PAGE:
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Richard of Jamestown by  James Otis


 

 

CAPTAIN SMITH'S EXPEDITION AND RETURN

UNTIL winter was come we had food in plenty, for one could hardly send a charge of shot toward the river without bringing down swans, ducks, or cranes, while from the savages we got sufficient for our daily wants, meal made from the corn, pumpkins, peas, and beans.

But this did not cause Captain Smith to give over trying to buy from the Indians a store of corn for the winter, and shortly after Captain Kendall's death, he set off with nine white men and two Indian guides in [106] a barge, counting to go as far as the head of the Chickahominy River.

This time twenty-two long, dreary days went by without his return, and we mourned him as dead, believing the savages had murdered him.

The discontented ones were in high glee because of thinking the man who had forced them to do that which they should, had gone out from their world forever, and we two lads were plunged in deepest grief, for in all the great land of Virginia, Captain Smith was our only true friend.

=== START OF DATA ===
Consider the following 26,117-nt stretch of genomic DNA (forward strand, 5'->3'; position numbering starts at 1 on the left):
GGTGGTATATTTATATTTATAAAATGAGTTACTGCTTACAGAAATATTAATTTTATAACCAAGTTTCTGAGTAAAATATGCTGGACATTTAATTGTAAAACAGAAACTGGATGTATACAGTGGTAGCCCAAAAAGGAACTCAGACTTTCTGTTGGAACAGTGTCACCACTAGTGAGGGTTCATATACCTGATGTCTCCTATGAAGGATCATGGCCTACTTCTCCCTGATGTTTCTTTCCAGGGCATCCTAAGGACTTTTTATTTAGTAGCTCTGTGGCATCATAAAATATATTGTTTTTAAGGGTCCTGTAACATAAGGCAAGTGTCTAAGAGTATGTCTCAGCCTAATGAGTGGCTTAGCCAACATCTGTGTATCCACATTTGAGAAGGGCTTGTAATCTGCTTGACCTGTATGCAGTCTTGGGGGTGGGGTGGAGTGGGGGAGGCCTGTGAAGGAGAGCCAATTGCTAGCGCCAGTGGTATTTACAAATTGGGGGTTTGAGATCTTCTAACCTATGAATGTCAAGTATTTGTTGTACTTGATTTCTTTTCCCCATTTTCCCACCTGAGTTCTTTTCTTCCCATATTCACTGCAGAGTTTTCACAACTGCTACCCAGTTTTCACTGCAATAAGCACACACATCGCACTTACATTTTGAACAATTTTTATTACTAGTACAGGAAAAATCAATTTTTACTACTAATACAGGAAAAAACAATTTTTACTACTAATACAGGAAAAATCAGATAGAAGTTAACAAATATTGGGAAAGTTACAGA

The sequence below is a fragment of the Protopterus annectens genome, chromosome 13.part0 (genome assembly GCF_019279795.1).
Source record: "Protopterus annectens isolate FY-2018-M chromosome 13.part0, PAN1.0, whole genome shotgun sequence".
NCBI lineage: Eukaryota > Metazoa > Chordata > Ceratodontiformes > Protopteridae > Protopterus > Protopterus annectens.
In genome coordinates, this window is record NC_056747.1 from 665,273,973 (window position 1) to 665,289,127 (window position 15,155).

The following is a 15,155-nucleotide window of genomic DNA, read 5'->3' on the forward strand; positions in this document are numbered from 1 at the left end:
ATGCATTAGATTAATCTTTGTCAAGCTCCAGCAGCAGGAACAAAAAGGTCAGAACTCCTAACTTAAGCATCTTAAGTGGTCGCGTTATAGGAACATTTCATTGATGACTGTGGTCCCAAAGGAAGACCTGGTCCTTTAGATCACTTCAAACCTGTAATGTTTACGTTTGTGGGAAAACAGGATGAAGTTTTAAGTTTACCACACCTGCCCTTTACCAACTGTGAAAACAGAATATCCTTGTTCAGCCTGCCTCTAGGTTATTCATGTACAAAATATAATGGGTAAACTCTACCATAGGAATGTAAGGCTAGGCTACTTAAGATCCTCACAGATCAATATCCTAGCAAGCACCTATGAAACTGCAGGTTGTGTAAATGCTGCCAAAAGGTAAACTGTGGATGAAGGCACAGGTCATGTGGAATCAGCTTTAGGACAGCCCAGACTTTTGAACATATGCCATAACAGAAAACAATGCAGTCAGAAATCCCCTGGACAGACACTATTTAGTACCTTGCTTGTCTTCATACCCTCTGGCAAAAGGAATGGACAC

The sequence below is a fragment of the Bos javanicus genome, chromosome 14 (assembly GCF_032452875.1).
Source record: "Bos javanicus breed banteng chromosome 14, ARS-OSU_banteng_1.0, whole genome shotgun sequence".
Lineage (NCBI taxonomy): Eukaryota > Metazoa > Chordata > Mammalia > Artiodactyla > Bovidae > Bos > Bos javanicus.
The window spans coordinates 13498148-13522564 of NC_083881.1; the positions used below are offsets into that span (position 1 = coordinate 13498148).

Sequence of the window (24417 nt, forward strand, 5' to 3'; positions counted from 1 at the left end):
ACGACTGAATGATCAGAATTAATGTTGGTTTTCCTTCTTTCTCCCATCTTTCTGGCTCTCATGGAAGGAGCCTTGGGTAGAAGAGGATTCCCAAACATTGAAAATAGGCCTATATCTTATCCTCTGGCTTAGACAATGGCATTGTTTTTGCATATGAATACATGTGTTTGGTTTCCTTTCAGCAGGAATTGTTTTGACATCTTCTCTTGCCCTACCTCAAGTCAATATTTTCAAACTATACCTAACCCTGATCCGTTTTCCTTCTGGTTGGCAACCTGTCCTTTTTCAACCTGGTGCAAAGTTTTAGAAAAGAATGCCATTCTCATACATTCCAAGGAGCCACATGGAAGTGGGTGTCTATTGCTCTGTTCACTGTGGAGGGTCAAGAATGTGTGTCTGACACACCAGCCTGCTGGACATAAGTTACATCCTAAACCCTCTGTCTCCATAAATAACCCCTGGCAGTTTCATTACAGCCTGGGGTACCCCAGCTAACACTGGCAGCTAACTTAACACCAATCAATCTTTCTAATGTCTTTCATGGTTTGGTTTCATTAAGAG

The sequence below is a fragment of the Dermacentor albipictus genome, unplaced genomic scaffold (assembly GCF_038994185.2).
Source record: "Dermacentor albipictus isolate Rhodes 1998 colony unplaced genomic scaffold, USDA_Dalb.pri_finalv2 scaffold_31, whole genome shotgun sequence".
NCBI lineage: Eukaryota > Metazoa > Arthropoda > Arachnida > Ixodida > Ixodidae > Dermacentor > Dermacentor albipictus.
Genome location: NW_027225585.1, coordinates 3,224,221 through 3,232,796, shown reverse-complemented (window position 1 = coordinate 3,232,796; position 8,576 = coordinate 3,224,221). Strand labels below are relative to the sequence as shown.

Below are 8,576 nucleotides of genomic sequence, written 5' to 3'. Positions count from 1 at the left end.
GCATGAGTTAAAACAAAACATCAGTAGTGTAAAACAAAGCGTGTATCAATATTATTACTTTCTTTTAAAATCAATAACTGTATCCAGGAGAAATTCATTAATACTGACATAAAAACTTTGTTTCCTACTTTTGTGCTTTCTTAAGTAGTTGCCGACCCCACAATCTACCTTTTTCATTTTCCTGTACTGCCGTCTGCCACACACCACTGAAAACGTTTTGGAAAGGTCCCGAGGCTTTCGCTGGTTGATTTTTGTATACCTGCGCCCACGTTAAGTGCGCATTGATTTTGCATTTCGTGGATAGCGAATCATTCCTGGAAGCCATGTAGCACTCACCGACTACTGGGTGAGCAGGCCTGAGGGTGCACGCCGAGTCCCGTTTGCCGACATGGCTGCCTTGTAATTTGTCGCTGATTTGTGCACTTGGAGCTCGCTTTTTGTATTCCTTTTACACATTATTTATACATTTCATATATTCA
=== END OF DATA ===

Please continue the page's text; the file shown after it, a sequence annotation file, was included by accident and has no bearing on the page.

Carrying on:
Then arrived that day when he suddenly appeared before us, having come to no harm, and as Master Hunt lifted up his hands in a prayer of thanksgiving because the man who was so sadly needed in Jamestown had returned, I fell on my knees, understanding for the first time in my life how good God could be to us in that wilderness.


[Illustration]

I would that I might describe the scene in our house that night, when Master Hunt was come to hear what all knew would be a story of wildest adventure, for it went without saying that my [107] master never would have remained so long absent from Jamestown had it been within his power to return sooner.


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